Last year was the first Christmas Eve that my Wife could recall not eating tuna salad sandwiches for supper.
The tradition from her Mom's side of the family has always been to gather on the evening of the 24th and to feast on many items, the main course being tuna fish salad sandwiches made by my Wife's Grandmother.
The honor of making the chicken-of-the-sea salad had recently fallen to my F-i-L as the aging grande damme of the family starting showing a lack of interest in the chore. Ever the trooper and purveyor of long-held family tradition, my jack-of-all-trades F-i-L dove in with both hands washed and ready, and produced some first rate tuna salad -- rivaling even my Mom's recipe.
The reason why last year was the first Christmas Eve that my Wife could recall not eating tuna fish salad for supper was because it was the first Christmas Eve without her Grandmother, who we lost on Christmas Eve the previous year.
Faced with the dilemma of not wanting to carry on with the Christmas Eve tradition for fear of her Mother succumbing to the painful memory of losing her own Mother on Christmas Even just one year prior, my Wife went on the hunt for a new tradition to replace the once-treasured/now-freshly painful one of her past.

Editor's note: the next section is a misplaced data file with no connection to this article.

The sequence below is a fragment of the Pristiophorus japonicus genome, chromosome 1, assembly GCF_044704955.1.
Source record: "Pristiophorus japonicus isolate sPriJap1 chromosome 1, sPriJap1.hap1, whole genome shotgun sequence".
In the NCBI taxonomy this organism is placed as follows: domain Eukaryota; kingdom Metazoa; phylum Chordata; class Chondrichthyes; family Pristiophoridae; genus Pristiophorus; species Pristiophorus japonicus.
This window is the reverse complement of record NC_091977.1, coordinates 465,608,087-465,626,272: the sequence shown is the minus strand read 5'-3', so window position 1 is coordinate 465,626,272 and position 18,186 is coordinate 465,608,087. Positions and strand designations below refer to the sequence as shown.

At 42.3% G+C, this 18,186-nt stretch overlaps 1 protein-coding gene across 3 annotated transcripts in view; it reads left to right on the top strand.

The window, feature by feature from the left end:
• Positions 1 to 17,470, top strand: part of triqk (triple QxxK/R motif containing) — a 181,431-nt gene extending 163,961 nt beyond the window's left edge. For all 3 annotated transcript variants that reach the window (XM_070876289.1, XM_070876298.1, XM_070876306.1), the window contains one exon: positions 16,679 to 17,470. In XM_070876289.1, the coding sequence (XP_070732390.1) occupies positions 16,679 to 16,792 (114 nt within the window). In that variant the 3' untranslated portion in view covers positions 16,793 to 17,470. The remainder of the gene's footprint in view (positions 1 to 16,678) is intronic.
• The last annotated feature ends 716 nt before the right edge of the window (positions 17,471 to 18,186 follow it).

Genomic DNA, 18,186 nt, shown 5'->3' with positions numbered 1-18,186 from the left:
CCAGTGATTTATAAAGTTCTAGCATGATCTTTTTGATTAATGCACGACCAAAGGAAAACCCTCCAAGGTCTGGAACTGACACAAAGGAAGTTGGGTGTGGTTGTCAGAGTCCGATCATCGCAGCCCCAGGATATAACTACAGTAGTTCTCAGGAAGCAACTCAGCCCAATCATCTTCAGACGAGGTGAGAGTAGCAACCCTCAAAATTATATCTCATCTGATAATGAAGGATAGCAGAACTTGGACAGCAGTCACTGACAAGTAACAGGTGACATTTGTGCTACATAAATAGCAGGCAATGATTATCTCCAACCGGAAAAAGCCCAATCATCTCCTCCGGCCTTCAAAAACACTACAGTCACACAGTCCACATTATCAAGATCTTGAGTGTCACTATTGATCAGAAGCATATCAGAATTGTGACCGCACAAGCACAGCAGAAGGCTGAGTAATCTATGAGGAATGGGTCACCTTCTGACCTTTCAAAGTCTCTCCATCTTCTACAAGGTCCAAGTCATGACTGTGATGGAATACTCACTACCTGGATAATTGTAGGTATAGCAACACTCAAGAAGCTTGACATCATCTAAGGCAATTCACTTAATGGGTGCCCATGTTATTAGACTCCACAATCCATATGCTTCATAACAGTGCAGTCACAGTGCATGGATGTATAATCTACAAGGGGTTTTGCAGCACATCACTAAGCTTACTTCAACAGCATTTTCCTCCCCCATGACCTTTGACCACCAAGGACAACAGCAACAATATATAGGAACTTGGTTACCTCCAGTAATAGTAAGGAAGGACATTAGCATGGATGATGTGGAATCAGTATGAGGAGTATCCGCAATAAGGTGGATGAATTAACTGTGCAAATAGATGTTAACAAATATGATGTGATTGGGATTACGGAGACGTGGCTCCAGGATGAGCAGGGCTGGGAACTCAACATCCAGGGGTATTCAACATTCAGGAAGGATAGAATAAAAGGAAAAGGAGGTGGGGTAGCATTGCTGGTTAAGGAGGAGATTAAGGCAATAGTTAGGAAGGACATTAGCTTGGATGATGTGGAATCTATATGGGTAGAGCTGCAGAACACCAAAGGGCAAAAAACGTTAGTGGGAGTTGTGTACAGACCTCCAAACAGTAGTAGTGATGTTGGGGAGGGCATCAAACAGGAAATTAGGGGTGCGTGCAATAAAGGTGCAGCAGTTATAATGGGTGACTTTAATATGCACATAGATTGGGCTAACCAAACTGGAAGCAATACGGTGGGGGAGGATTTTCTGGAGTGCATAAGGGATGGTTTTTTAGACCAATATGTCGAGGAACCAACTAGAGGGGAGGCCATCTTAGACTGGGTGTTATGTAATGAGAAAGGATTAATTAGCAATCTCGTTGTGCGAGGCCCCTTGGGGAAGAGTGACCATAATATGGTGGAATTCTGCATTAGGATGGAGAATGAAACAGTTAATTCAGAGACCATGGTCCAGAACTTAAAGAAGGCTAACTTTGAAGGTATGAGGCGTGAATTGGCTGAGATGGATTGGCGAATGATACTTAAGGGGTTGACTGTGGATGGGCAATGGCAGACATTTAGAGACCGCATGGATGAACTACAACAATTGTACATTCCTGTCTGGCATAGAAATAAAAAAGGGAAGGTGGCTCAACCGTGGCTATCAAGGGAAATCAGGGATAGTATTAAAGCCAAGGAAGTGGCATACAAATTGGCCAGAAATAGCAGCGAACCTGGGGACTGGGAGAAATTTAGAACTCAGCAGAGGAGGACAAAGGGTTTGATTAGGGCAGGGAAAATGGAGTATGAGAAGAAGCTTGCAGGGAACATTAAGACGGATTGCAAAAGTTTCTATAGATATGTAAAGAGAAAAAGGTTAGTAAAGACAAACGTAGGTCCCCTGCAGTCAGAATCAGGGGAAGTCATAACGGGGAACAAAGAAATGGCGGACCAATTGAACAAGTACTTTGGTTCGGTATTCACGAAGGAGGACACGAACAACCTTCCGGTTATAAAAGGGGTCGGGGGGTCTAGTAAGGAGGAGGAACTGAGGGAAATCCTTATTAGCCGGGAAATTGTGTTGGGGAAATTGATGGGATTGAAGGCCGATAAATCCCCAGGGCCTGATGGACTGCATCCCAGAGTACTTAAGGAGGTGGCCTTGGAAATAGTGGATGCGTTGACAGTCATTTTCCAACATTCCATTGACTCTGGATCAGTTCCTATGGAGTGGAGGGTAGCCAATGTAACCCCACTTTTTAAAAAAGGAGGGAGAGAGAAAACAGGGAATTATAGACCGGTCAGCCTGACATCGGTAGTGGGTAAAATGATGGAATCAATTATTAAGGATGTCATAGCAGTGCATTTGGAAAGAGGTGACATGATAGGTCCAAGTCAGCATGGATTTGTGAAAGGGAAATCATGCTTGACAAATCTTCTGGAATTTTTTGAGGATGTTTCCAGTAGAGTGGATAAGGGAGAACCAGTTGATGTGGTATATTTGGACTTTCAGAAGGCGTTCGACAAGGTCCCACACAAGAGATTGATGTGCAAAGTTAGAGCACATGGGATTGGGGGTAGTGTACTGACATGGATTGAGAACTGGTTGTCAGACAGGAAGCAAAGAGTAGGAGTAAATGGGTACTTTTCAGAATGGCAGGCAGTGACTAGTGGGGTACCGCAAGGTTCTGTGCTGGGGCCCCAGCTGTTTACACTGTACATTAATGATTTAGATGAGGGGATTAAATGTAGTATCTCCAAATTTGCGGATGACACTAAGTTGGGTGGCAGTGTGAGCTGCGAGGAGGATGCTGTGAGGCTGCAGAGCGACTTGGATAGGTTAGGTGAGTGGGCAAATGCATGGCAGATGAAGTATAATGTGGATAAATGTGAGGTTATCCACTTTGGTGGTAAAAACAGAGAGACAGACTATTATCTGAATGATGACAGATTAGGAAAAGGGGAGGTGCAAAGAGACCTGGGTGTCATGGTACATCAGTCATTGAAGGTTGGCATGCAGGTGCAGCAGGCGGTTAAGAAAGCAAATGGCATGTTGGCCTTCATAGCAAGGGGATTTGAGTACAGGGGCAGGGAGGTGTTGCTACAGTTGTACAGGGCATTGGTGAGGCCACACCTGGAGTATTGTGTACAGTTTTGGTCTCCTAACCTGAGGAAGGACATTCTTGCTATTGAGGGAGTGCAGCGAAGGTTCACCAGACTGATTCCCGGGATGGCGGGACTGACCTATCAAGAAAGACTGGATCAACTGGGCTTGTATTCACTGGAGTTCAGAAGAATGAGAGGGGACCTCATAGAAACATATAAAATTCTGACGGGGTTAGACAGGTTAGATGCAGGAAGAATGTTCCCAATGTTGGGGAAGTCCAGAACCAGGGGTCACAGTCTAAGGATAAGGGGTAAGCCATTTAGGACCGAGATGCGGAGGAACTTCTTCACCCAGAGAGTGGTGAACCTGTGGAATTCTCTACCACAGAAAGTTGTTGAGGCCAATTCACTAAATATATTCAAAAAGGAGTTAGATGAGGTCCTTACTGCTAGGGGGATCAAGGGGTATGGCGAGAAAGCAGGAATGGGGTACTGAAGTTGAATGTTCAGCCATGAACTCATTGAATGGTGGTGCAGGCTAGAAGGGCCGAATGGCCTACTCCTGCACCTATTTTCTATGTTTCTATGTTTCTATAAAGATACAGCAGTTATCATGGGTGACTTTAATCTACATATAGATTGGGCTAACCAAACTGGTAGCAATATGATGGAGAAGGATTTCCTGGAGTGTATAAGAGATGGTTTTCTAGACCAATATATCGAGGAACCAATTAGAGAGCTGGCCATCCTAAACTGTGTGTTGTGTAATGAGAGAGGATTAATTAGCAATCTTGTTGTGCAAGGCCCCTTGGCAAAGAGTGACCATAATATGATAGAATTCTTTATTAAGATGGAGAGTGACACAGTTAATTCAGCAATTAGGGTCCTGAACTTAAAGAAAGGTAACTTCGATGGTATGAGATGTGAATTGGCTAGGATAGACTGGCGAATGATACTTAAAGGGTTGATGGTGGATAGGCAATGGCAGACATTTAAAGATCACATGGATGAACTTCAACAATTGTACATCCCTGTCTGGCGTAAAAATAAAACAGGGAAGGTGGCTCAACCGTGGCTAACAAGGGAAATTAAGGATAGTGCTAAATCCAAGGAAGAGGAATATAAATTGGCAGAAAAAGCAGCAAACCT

Discussions involved several family members. Do we incorporate some old with some new? Do we do an indirect nod to the past, while being careful not to be disrespectful to it? Do we do something entirely different this year, then carry on with the old tradition the following year?
My vote was to go 180 on the tradition so I stepped up and offered to channel my Hawaiian ohana and make a down home okazu meal.
Okazu...hmm. Kinda complicated, but for anyone who hasn't ever visited Hawaii and had an authentic meal with a typical family, okazu basically boils down to just dishes of food you eat with rice.
My menu for last year consisted of my Mom's Chinese Chicken Salad recipe, deep fried pork/bamboo/water chestnut won tons, deep fried kimchee and cream cheese won tons, Pei Wei's version of spiced chicken lettuce wraps, my own special combination of white and red miso soup, bowlfuls of edamame, and bamboo skewers of garlic/teriyaki marinaded and thinly sliced prime ribeye beef.
I worked my butt off.
The food seemed to be a hit.
Not a tear was shed, nor foul mood detected during the entire evening.
Earlier this month, when talk rolled around to how we were going to spend Christmas Eve this year, I just assumed that enough time had elapsed for us to go back to the traditional tuna-salad sandwich convention.
To which my Father-in-Law stated, "I'm kinda looking forward to that Chinese Chicken slaw and fried doodads that we had last year."
A new tradition is born, and I have some shopping to do.